This week's extend-the-conversation question asks "Do you find cold medicine really affects your spasticity?"

Reply below to answer. Then set a calendar reminder for 8pm ET every Wednesday. That way you may join the conversation LIVE. Share your own experiences. Enjoy the community. Simply click here at 8pm ET and include “#CPChatNow” in your tweets.

Until then remember. Don’t blend in. Blend out!

-Zachary

#CPChatNow Recap- 10/16/2019

#CPChatNow was active as always last week. Members discussed things such as what makes someone courageous, how their CP can help them avoid hazards, and the difficulty of asking for help. This is #CPChatNow co-host, Devin Axtman, taking you along for the ride on this week’s recap.

First, Zach asked what it is that makes someone courageous. I shared my opinion that courage is doing something that is needed even if you are scared.

Zach and I discuss what makes somebody courageous. I share it is doing something that is scary, but doing it anyways. Zach shared he felt it was not letting fear stop you.

Next, Zach talked about avoiding tripping at a family clam bake due to being extra conscious of a misplaced step.

Zach tweets he avoided tripping over a step at a clam bake due to being conscious due to CP. Paul tweets he is the same way because of his wheelchair and walking with braces and crutches. Zach tweets he looked for trip hazards at high school reunion.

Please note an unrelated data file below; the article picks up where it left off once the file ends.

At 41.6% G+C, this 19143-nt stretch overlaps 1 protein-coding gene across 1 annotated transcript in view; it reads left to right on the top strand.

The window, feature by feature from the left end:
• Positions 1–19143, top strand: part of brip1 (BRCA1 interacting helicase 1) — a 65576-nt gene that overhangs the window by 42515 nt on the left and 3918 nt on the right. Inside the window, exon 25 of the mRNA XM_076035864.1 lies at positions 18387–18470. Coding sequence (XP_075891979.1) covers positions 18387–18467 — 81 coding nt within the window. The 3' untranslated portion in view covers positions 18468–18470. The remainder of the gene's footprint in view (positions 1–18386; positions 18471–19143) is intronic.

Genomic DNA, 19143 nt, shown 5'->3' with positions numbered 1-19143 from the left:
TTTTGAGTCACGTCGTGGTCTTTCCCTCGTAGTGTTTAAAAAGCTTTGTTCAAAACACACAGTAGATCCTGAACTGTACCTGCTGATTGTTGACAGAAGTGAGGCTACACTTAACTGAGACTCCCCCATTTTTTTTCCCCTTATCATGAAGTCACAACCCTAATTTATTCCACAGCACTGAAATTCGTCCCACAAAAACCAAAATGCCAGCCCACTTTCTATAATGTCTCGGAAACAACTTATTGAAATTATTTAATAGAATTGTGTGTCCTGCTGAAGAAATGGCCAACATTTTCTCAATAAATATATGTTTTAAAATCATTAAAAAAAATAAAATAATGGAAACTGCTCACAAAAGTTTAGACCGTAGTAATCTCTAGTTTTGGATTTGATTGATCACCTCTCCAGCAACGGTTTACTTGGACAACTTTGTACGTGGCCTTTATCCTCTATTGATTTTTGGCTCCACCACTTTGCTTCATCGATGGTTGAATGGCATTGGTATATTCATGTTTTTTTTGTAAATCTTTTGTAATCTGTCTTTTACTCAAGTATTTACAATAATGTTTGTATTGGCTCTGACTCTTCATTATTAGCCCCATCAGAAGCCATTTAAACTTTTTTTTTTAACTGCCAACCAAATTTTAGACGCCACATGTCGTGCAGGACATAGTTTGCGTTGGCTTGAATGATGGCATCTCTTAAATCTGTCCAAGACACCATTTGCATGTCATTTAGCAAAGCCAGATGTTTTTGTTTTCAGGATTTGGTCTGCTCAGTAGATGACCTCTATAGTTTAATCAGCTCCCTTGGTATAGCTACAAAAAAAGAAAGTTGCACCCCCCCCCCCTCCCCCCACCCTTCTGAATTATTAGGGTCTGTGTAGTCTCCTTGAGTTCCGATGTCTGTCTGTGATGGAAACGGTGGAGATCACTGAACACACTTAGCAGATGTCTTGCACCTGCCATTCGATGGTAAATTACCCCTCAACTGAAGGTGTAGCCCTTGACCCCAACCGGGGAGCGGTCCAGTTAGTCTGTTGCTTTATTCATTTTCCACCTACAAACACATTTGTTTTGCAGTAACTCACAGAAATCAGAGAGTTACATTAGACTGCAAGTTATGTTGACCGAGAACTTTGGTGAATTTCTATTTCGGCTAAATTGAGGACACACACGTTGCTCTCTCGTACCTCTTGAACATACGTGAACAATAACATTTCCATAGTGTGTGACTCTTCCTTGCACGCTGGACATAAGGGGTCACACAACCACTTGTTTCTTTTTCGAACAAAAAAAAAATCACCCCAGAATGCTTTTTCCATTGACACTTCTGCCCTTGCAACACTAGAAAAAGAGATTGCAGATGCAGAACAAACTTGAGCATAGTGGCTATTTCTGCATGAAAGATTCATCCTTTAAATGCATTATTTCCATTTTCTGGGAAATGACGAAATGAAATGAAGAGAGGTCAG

Next, talked turned to a difficult issue that many people with Cerebral Palsy and disabilities in general face, asking for help. I shared I sometimes don’t ask for help due to the many things I am unable to do and wanting to maximize the things I can do. Zach shared a similar story at the clam bake.

I shared I don't ask for help because there's a lot I can't do and I want to maximize what I can do. Zach shares a scenario of carrying his drink at clam bake and needing to ask for help.

Hannah and Zach tweeted about the feelings surrounding asking for help.

Hannah also tweeted agreement with help sometimes feeling condescending while sometimes she has a sense of appreciation.  She tweeted sometimes it relates to the quality of the relationship and sometimes it's her self consciousness.

Hannah and Zach also tweeted further about the fear of being a bother:

Zach and Hannah tweet about being independent to a fault and the fear of being a bother even if they don't see them that way. Zach tweeted he was nervous about working with the Towpath Marathon. Zach tweets this has helped him build confidence to not be a burden.

I want to go back to Zach’s tweet about the step and the clam bake. I know I have been in situations where my CP spidey sense saved me from a sticky situation that people without CP experienced. This brings us to our Extend-The-Conversation Question: How has CP helped you avoid bad situations able bodied people experienced? Please share your answers in the comments and join us each Wednesday at 8 Eastern on #CPChatNow on Twitter.